Robinson offered a conservative estimate that Reagan wrote over a half a million words on his own for public consumption. “Politicians have a network but Ronald Reagan had words. But words that convinced people that he was right,” added Robinson. He also noted that very few of the letters Reagan wrote in the White House were to people of prominence, but rather most of the letters he penned were to ordinary Americans. Robinson complimented Reagan by saying his “speechwriters just mimicked and parroted the sound and substance Reagan already created.”

Robinson was asked about the deep respect Ronald Reagan showed for President Calvin Coolidge. Reagan of course was at times mocked by the Washington press corps for hanging a Coolidge portrait in the White House. Robinson declared,

Ronald Reagan could remember Coolidge as a boy or young man. Coolidge loved words and was a beautiful writer and Reagan resonated not just with his ideology but his love for words.

Earlier this year I authored a commentary for the Reagan Centennial titled, “Deeper Truths Magnify Reagan Centennial.”

Blog author: rnothstine
Wednesday, October 5, 2011
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My commentary this week addresses the demonstrations in New York and in other cities against free enterprise and business. One of the main points I make in this piece is that “lost in the debate is the fundamental purpose of American government and the importance of virtue and a benevolent society.” Here is the list of demands by the “Occupy Wall Street” movement. It is in essence a laundry list of devastating economic schemes and handouts. Additionally, the demands are counter to America’s founding principles. The commentary is printed below:

Class Warriors for Big Government

By Ray Nothstine

Acting as unofficial scorekeeper, Sojourners Founder and CEO Jim Wallis recently declared, “There really is a class war going on, and the upper class is winning.” However, many of the class warfare protesters who are taking to the streets to “occupy” Wall Street and American cities are the disgruntled children of well-to-do parents. A quick sampling of video clips from the protests shows students from elite universities like Harvard, George Washington, and Columbia. Such protestors are driven less by genuine economic hardship than by misguided animus toward the market system that has enabled the wealth from which they have benefited.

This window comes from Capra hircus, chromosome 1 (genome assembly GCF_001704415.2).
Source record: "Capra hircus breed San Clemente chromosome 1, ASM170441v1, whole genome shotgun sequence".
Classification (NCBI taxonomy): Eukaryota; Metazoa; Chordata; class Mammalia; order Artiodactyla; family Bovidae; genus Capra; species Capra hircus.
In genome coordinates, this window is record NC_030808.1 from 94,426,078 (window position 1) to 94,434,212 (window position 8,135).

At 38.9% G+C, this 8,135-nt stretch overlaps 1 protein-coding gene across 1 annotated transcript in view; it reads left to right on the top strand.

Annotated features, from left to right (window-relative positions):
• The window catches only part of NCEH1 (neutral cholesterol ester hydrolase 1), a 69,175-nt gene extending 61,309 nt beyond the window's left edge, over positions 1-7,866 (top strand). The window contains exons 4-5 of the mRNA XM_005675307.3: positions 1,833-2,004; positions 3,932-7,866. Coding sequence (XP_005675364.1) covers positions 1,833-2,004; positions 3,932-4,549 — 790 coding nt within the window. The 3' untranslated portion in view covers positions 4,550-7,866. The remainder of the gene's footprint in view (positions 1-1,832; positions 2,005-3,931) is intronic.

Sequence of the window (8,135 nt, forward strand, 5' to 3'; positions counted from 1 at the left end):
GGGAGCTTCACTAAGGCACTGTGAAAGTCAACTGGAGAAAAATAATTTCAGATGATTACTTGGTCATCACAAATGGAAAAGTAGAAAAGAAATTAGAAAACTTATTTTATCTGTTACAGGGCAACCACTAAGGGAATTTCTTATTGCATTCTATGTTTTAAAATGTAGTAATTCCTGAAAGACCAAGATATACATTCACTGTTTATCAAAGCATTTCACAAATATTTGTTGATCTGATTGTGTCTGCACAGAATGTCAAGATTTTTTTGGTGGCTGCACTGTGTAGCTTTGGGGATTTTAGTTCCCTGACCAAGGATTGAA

One such protestor, Robert Stephens, launched into a tantrum about a bank seizing his well-educated parents’ $500,000 home. The claim turned out to be bogus, but he managed to convince sympathetic media outlets that he was the victim of abuse and scorn at the hand of free enterprise. Stephens, a student at the prestigious George Washington School of Law in Washington, is just one of many out-of-touch protestors pointing simplistically to the market as the culprit in the current economic downturn while ignoring other sources of financial dysfunction, such as the crony capitalism of government subsidies to business or government fiscal irresponsibility.

Struggling to make ends meet, most Americans lack the time to tune into protestors who are just as distant from their problems as Washington bureaucratic elites. Ronald Reagan offered these poignant words as he called on his own political party in the 1970s to shed its big-business country club image and to embrace the factory worker, the farmer, and the cop on the beat: